The self-supported porous alumina membranes were prepared from a 99.99% aluminum foil (0.13-mm thickness, Sigma-Aldrich Corporation, St. Louis, MO, USA) by the two-step anodization technique. First, the aluminum foil was washed with detergent and then successively with acetone and water. After that, the aluminum sheets were annealed at 350°C in air for 1 h, followed by etching with a 5% w/w NaOH solution and then with a diluted solution of nitric acid. Subsequently, the samples were mechanically polished with alumina (0.30 and 0.05 μm mesh), followed by 1 min of electropolishing cycle at 15 V in a 40% H2SO4, 59% H3PO4, and 1% glycerine bath. After this treatment, the samples were submitted to a first anodization at 40 V for 6 h in a 0.3-M oxalic acid solution at 20°C. The anodized layers were etched with a 5% H3PO4 and 1.8% H2Cr2O4 solution at room temperature for 12 h. An ordered pore arrangement was achieved with the second anodization step, performed under the same conditions as the first one. A 0.10-M CuCl2/20% HCl solution at room temperature was used to remove the remaining aluminum, in order to obtain a self-supported porous alumina membrane with a thickness close to 50 μm. To remove the barrier layer and open the pores at the bottom, the membranes were treated with 5% H3PO4 aqueous solution at room temperature. Subsequently, the pores were widened in a 0.085-M H3PO4 solution at 37°C for 15 min.
CNTs were synthesized by the decomposition of acetylene inside the pores of AAO that act as templates. The growth of CNTs was performed using a chemical vapor deposition (CVD) apparatus composed of a tube furnace, gas flow lines, digital mass-flow controllers, and a quartz tube as reactor. In a typical synthesis, performed at atmospheric pressure, small pieces of AAO (50 μm) or AAO (1 μm)/Si membrane (approximately 0.5 cm2) were put in a quartz boat inside the CVD reactor and heated at a rate of 20°C/min under an Ar stream (100 sccm) until the desired synthesis temperature (650°C) is reached. The synthesis was performed at such temperature with a mixture of Argon/acetylene (200/25 sccm) by periods of 10 to 60 min. Next, the system was cooled down to room temperature under Ar atmosphere. After this process, the obtained samples exhibited a black surface due to carbon formation.
In order to prepare the composites, we have used PdCl2 and Pd(NO3)2 dissolutions. To introduce these precursors into the CNT-AAO membranes, we have employed wet impregnation and incipient wetness impregnation. In these experiments, we have used self-supported AAO membranes (approximately 50-μm thick). The solutions were prepared as follows: for the chloride precursor, 0.49 g of PdCl2 + 0.5 g of KCl were diluted in 50 mL of deionized H2O in order to form the soluble [PdCl4]2− complex; for the nitrate precursor 0.111 g of Pd(NO3)2·H2O was diluted in 10 mL of 2-propanol. To introduce the palladium precursors into the CNT-AAO by wet impregnation, we have immersed approximately 1-cm2 pieces of these membranes into the solutions for periods of 24, 72, and 116 h. On the other hand, the incipient wetness impregnation was carried out by solution drop casting into small pieces of these membranes (approximately 12 mm2) using 10 and 30 μL for each side of these porous substrates. After impregnation, the membranes were calcinated (350°C) in an O2/Ar mixture for 1 h and were reduced (450°C) in H2/Ar atmosphere for 1 h.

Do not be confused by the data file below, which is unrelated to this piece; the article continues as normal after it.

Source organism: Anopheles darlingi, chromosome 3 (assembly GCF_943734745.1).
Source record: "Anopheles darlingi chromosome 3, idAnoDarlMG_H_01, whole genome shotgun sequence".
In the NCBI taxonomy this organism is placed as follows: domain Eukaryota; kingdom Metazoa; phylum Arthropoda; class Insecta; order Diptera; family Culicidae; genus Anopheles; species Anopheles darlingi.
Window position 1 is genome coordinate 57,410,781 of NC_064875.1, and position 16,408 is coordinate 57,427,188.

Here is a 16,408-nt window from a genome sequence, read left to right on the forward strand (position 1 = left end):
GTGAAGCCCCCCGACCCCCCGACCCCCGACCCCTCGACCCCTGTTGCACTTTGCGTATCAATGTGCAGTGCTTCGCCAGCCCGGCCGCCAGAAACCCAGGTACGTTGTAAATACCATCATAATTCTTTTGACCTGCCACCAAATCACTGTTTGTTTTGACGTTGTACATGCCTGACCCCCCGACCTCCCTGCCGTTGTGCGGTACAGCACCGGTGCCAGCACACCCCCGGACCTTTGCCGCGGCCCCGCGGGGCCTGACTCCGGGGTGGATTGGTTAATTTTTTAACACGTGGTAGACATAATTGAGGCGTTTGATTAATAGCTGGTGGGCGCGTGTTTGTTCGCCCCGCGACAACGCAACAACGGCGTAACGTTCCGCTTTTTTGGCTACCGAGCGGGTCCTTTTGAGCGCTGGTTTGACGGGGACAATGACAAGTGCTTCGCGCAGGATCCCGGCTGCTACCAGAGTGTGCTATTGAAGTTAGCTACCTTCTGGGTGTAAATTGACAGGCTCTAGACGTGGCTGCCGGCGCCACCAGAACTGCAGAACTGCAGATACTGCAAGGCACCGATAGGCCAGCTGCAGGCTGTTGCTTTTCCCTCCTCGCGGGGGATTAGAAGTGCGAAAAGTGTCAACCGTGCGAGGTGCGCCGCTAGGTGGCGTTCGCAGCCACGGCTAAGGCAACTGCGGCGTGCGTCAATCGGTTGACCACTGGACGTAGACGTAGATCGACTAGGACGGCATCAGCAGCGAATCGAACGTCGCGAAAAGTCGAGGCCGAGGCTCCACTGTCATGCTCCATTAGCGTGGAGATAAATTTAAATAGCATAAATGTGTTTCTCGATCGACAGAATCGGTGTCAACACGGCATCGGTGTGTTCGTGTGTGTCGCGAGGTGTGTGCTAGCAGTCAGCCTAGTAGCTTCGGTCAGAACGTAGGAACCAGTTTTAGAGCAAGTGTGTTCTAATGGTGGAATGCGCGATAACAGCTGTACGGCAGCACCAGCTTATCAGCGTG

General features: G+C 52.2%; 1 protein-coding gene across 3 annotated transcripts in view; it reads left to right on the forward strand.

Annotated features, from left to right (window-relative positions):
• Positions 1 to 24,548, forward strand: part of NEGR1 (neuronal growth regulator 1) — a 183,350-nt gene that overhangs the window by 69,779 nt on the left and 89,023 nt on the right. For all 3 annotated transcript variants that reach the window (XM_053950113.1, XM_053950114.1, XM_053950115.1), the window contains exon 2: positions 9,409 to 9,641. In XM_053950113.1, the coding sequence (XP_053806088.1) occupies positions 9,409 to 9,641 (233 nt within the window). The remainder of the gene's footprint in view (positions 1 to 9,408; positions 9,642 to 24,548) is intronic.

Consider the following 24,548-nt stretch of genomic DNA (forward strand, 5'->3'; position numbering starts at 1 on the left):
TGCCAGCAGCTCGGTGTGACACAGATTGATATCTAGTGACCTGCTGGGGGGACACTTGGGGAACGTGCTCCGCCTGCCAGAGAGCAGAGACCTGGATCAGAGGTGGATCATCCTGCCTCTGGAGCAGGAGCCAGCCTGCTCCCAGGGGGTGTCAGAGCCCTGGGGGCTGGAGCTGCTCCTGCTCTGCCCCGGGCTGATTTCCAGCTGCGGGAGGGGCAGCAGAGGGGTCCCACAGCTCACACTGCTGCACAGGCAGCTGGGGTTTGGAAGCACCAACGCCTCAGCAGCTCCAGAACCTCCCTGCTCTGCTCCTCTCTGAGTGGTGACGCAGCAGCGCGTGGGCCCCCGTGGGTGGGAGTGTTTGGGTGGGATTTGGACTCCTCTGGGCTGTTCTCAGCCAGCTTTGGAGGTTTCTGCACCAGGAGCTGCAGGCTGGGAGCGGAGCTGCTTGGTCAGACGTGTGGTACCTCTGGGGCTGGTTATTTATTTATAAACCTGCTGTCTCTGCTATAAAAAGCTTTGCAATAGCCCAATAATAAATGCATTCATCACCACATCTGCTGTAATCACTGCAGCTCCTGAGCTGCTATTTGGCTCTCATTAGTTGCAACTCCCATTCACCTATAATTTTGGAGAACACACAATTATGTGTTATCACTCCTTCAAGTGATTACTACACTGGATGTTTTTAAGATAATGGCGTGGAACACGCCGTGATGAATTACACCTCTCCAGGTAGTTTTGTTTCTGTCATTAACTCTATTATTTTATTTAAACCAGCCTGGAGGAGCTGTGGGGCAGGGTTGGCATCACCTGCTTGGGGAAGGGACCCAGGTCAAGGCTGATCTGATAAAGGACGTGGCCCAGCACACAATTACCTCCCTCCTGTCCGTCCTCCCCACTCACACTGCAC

TiO2-CNT composites were prepared by CVD of titanium tetraisopropoxide (TTIP) over CNT-AAO-Si substrates. TTIP was introduced to the tube furnace by bubbling Argon (100 to 200 sccm) through a vessel with the titanium precursor previously thermalized at 100°C in a glycerine bath and then was decomposed at 400°C or 500°C. The TTIP precursor has been used by other authors under similar conditions to obtain TiO2 deposits . The TiO2-CNT hybrids were released from the substrates using the same methodology as that of the palladium composites.
The anodized aluminum oxide membranes were characterized mainly by scanning electron microscopy (SEM). In order to characterize the formed nanostructures, the AAOs were finally removed using 5% NaOH/water solution, leaving behind nanotubes and nanotubes filled with palladium or titanium dioxide. Next, the products were purified by successive ultracentrifugation processes and by change of solvent to remove the dissolved aluminum oxide. The obtained products were deposited on carbon-coated copper grids to be analyzed by transmission electron microscopy (TEM) and also on silicon substrates to be analyzed by Raman spectroscopy and energy-dispersive X-ray spectroscopy (EDX).
Figure 5b shows the Raman spectra of Pd@CNT samples prepared under different conditions and also the spectrum of pure CNTs. All spectra exhibit characteristic peaks observed in these kinds of CNTs . The G-band generated by the E2g vibrational mode and the -band associated to an active A1g breathing mode of the six-member ring are both linked to vibrational modes of sp2-bonded carbon atoms. For all our samples, including the pure CNTs, these vibrational modes appear in the same frequency: close to 1,596 cm−1 for the G-band and 1,322 cm−1 for the D-band. No significant shifts in these bands were appreciated for the Pd@CNT hybrids with respect to the pure CNT spectrum. Additionally, no variations were detected in the I(G)/I(D) ratio; this value was very close to 1.2 for all samples. These results indicate that the introduction of palladium nanoparticles inside the nanotubes does not cause appreciable damage or structural changes in the graphitic material.
The results obtained have shown that the pores of an anodized aluminum oxide can be easily used to prepare carbon nanotubes inside them, as other researchers have also reported [10–13, 17]. Additionally, we have demonstrated that nanotubes prepared inside AAO pores can be used as nanoreactors for the growth of diverse material nanostructures. These preliminary results show that AAO-CNT membranes are very useful templates to prepare metallic or semiconductor nanostructures selectively inside CNTs; differences of other methods employed by our group yielded nanoparticles deposited outside of nanotubes [18, 19]. These facts are possible since the outer wall of CNTs is protected by the AAO membrane, and the inner cavity is open, allowing the diffusion of material precursors dissolved in liquids and also in vapor phase. Once the nanostructures have been formed inside the nanotubes, by impregnation/calcinations/reduction in the case of palladium and by chemical vapor deposition/decomposition in the case of TiO2, the AAO can be easily removed to release the hybrid nanotube-based nanostructures. Depending on the potential applications, both the silicon-supported and self-supported membranes can be used indistinctly to prepare these kinds of hybrid nanostructures, but the silicon-supported membrane is more suitable for the integrated devices.
anodized aluminum oxide
chemical vapor deposition
scanning electron microscopy
transmission electron microscopy
titanium (IV) tetraisopropoxide.
This research was made possible through the financial support of the following grants: Fondecyt 11080232, 1121203, 11110352, 3080058 and Mecesup UVA 0604, Chile. JV acknowledges the fellowship of the USM-UV PhD in Chemistry program and PIIC–USM program.